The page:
The King’s Speech Academy Award winning director Tom Hooper, Oscar winning producer Iain Canning and nominee Helena Bonham Carter attended an event in Los Angeles to celebrate British Oscar nominees last week.
Despite the city’s best efforts to replicate weather more befitting an English garden party, guests took refuge from the rain at the British Consul-General’s residence to pay their respects to contemporary British success stories.
Mingling with industry types at the event, co-hosted by the UK Film Council US and co-sponsored by Screen International, were The Social Network composer Atticus Ross, who like Hooper and Canning would go on to enjoy Oscar glory in Sunday’s 83rd Academy Awards and share the best original score prize with Trent Reznor.
Roger Deakins, the widely acclaimed cinematographer on True Grit who has garnered multiple Oscar nominations in his career, was also in attendance.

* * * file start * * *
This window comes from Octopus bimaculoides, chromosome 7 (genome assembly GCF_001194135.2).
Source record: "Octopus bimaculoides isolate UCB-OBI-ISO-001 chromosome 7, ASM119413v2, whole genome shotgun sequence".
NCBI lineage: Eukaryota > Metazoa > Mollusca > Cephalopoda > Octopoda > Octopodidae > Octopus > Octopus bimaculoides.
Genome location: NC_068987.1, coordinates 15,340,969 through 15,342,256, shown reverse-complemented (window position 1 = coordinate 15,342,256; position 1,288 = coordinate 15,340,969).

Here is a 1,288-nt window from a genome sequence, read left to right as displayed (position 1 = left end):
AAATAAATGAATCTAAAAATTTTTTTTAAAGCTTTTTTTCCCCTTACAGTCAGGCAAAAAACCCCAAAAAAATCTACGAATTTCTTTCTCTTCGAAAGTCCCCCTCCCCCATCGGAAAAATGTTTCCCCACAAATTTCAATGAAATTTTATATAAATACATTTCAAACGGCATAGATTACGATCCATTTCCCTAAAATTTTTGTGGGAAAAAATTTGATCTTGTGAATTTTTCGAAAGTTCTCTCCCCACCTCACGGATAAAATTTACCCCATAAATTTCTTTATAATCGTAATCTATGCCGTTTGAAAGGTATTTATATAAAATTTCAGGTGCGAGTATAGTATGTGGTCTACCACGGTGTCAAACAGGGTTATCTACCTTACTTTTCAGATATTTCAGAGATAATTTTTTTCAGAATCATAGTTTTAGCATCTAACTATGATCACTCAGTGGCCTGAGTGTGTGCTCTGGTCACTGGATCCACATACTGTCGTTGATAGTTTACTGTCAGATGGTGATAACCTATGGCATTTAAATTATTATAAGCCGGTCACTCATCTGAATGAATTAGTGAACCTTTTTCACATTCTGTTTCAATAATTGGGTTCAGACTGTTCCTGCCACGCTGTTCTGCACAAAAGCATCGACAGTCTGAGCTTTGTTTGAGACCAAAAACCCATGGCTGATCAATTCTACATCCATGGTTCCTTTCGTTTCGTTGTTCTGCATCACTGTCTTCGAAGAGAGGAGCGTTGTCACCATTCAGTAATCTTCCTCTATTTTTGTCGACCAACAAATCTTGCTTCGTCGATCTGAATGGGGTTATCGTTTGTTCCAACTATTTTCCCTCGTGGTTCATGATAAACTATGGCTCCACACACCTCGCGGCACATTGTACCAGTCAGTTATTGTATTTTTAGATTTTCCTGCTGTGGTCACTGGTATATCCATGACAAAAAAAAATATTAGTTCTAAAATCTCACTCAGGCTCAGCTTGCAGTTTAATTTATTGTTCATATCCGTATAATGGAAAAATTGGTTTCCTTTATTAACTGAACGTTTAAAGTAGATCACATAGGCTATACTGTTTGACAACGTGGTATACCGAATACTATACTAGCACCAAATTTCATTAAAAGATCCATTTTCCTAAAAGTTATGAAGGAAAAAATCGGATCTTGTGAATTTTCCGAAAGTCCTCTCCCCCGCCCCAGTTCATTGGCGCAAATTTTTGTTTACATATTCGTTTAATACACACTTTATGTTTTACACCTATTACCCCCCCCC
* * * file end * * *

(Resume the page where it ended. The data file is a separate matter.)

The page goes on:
“2010 was a record year for investment into UK film,” the Consul-General Dame Barbara Hay told guests on Friday afternoon. “A huge amount of investment came from Hollywood and put more than $1bn into UK film last year.”
Paul Brett of UK financier Prescience, a key investor in best picture Oscar winner The King’s Speech, said: “We came in after Momentum and Alliance made the initial commitment [on the film]. It has been the most exciting time not only for Prescience but for me personally because the team on the film was so committed. Tonight  we went into the all-time top 30 films in the UK [which have grossed] more than £40m. It’s a phenomenal advertisement for the British film industry and our achievement on a limited budget.”
That The King’s Speech was also funded in part by the soon-to-be-abolished UK Film Council was not lost on guests, several of whom acknowledged privately the funding body’s influence and expressed hope that a suitable mechanism would establish itself in the UK before long.
A number of projects funded by the UK Film Council await release, among them Lynne Ramsay’s We Need To Talk About Kevin, Terence Davies’ The Deep Blue Sea and Andrea Arnold’s Wuthering Heights.
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